Allah-Las are pretty much all ex-Amoeba records employees, who had access to a vast collection of music. This fuelled a love of old 60s vinyl and Nuggets era tunes: "We wanted to make the kind of music we weren't hearing being made by contemporary bands, free of digital effects and synthesised sounds, groovy and danceable in a way that wasn't aggressive."

Without any backstory at all, and I'll grant you there's not a lot here, from the moment 'Catamaran' comes on like a cat swanking down a hallway swishing its tail, it's pretty obvious we are dealing with a band that are fans of a certain era. Things are kept simple, with basic instrumentation (guitars, bass, drums and some Hammond organ) and there's not much time or need for augmentation beyond that.

All the right elements get a nod: the prominent bass, the jangle of the guitars, the gnomic lyrics ("I've been living so long by myself, I can't make a living with anyone else") and the harmonies. We could so easily be in the late 60s, early 70s, and yet there's just a little too much reproduction here to distinguish it from anything else. It's all lovingly crafted, but just a little too faithful to the template.

For all the nods and the retro-merchant-ness of it all, there are some modern influences on display. 'Don't You Forget It' has something of Darklands-era JAMC or Sonic Flower Groove by Primal Scream about it, although you could argue that's a fairly retro nod in itself. Oh it's all so meta. Still, they steer their way nicely through the song with lyrics like "I think I've found a girl that I can talk to, yeah I think I've found a girl that just might replace you."

It all chugs along nicely, but never really displays any sense of real urgency. It could do with the band upping the ante on some occasions. 'Busman's Holiday' finds them singing "Spent two years of my life in a foreign land, came home to my young wife as a different man" over a typical chime and strum, the ride cymbal getting a constant tippety-tap. Now this could be about someone that went off to find themselves on a gap year or two, or it's a man in the year 2012 writing about going to Vietnam (and again the former option may apply), and to war. And this is the thing that grates about this, its all a bit anachronistic, and too in thrall to the era.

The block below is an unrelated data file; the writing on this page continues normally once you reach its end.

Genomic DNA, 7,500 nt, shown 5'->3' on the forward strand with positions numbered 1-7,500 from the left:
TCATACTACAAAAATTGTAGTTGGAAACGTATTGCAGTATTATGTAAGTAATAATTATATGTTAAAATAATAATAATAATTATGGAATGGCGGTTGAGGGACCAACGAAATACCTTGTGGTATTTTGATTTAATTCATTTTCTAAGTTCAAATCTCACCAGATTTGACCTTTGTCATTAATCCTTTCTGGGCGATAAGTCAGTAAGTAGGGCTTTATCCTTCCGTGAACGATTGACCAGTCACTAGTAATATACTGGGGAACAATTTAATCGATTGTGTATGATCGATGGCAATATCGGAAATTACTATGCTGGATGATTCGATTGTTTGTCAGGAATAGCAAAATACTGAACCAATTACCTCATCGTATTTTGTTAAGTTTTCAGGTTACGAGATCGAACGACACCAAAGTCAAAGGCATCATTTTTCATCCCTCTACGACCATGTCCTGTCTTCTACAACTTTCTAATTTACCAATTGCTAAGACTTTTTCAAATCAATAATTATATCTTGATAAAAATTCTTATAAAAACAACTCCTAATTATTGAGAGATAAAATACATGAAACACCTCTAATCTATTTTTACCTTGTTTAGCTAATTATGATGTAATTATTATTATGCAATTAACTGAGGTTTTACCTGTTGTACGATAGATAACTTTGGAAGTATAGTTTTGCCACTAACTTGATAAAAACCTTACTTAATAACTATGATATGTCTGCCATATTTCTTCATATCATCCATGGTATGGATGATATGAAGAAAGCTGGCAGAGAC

It's only when the band try their hand at instrumentals that things come to life a bit more. 'Sacred Sands' is like some sort of Shadows tribute (in a good way). I doubt the band will ever wear the matching suits and make use of the cross-footed dance of Hank and the boys, but there's always time. The other instrumental and highlight of the album, for me, is 'Ela Navega'.

It's got all the hallmarks of a Herb Alpert record minus the brass, and a 'Girl from Ipanema' guitar line. There is absolutely nothing original about this record, but it doesn't matter. Sometimes the wheel doesn't need reinventing; round works so why piss about with it? They do a mean line in instrumentals, apologies to the singer here, but when he takes a rest I enjoyed this album a lot more.

The rest of the album sort of ambles by; you get the feeling that they genuinely love this music, and who wouldn't? So much of that stuff is amazing, but I feel listening to it that we should remember that The Rolling Stones made albums after Between The Buttons, and they were good.

There is nothing intrinsically bad about this album; the songs are all fine examples of the era, and faithful to that template. It's just an electric jug short of being an Elevators tribute. I sincerely hope that it does well though, as I want to know what this group can do given a chance to make more records. If they can break free of the gravity they provide, I think we can expect good things.